Cognitive Behavioural Therapy
Cognitive Behavioural Therapy (CBT) is a talking therapy proven to be an effective treatment for many emotional and psychological difficulties. It can help people solve problems, and improve the way they think and feel.
It is recommended by the National Institute for Health and Care Excellence (NICE) and the Scottish Intercollegiate Guidance Network (SIGN) in the treatment of depression and moderate to severe anxiety disorders.
The basic principle of CBT is that our thoughts (cognitions) are connected to our beliefs, moods, behaviours, physical responses and to situations or events in our lives. It is how we perceive these situations that affect our emotional, behavioural and physical responses to specific situations.
The focus of therapy is on identifying unhelpful and unrealistic thinking, which can undermine our self-esteem and cause psychological difficulties such as anxiety and depression. The aim is to challenge these unhelpful thoughts and learn new ways of coping, decision making and problem solving which can be used for the rest of our lives.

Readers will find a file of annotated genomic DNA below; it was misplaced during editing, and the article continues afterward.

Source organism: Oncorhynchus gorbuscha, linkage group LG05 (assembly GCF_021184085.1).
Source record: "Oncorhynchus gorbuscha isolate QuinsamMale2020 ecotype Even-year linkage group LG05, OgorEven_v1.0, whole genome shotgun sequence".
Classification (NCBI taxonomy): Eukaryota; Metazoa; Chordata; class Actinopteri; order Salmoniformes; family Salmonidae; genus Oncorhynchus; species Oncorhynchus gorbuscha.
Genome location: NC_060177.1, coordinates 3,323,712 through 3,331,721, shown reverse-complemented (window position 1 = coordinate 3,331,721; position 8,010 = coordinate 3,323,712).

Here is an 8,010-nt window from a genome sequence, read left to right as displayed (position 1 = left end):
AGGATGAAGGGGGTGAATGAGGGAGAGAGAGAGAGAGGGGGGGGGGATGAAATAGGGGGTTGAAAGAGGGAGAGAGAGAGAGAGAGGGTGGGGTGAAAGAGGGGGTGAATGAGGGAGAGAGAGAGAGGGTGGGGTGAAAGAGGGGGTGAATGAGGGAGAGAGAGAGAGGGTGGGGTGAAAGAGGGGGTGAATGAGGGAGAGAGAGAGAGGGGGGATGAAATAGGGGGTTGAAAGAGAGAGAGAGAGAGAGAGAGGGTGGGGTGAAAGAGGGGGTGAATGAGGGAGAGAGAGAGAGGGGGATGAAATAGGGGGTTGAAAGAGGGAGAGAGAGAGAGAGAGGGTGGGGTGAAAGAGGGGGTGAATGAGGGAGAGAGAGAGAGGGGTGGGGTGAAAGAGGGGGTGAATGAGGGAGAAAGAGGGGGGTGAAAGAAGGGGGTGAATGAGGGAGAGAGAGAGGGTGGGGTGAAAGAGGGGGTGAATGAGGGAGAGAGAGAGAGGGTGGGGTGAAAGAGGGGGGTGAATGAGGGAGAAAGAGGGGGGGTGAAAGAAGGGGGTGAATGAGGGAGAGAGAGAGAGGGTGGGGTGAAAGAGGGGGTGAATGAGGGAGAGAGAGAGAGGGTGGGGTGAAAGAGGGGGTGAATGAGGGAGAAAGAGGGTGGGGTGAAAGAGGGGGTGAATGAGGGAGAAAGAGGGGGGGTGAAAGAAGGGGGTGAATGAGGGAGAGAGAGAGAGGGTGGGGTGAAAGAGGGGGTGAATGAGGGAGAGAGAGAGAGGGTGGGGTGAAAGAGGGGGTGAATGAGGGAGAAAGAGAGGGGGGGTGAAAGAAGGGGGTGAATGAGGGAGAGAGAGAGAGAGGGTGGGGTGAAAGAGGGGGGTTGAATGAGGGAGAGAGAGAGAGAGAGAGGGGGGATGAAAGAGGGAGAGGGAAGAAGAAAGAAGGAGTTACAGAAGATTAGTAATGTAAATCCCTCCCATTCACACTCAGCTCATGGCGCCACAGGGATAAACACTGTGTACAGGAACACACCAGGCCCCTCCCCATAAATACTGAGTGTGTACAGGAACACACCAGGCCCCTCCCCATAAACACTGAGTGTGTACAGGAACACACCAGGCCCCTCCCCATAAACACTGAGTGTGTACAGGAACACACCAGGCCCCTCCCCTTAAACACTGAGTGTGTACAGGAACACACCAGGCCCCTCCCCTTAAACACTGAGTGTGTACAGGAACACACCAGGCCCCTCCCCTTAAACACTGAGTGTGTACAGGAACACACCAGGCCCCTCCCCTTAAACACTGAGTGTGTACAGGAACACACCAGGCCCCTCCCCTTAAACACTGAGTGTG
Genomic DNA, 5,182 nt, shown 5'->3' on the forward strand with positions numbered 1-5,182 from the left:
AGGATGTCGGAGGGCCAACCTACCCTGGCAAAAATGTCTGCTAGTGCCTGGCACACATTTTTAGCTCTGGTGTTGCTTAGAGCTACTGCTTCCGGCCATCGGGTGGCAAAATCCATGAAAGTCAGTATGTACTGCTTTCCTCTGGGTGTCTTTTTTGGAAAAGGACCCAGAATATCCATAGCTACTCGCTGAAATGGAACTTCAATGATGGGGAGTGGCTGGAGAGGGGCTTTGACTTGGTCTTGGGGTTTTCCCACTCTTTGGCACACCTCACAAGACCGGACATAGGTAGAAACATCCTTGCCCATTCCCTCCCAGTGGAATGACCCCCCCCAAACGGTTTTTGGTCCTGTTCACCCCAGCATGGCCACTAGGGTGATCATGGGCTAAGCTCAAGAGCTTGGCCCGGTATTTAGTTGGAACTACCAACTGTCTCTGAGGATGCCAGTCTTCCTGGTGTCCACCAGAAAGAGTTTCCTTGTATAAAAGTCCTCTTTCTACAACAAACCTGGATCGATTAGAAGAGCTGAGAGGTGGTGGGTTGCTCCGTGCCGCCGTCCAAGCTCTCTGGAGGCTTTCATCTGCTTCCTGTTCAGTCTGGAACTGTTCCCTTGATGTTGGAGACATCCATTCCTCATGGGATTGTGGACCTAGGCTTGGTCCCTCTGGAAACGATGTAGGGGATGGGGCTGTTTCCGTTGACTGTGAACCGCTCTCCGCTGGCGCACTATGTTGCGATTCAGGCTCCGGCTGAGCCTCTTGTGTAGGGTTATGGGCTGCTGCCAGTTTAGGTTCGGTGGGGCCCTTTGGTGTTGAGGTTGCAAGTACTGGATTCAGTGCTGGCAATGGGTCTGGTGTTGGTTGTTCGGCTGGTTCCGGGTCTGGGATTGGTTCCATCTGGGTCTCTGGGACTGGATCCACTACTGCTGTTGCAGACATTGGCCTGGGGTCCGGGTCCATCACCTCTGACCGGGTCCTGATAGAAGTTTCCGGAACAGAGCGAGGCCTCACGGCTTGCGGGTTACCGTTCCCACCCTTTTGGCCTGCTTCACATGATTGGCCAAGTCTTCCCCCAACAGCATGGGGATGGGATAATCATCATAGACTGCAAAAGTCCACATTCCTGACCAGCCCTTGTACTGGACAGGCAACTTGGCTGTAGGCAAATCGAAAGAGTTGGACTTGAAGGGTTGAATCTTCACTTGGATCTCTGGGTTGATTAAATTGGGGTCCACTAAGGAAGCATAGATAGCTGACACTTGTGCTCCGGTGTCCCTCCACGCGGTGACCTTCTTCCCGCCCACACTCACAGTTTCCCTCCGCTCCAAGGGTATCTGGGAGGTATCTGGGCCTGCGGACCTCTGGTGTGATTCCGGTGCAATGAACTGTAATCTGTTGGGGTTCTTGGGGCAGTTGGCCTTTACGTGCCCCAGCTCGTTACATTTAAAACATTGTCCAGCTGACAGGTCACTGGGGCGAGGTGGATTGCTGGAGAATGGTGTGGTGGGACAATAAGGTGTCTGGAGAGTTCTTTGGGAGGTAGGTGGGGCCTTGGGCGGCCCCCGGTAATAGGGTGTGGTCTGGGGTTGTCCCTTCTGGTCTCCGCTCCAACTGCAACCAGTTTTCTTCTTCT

Other areas where CBT has been shown to be effective:
Physical symptoms without a medical diagnosis
The process of CBT
CBT is delivered by Mindset Therapy in individual sessions lasting 50 minutes. It is recommended that sessions are weekly, at least at first. Therapy usually takes place between 3 and 20 sessions; the number of sessions will depend on the problem or difficulty you need help with.
We will discuss your situation and specific difficulties, and work together to set goals for you to achieve. Your therapist will never tell you what to do, but help you decide what to work on to improve your situation and how to incorporate CBT techniques into your daily life. While changes can be achieved very quickly, CBT is not a quick fix and requires you to put in effort between sessions.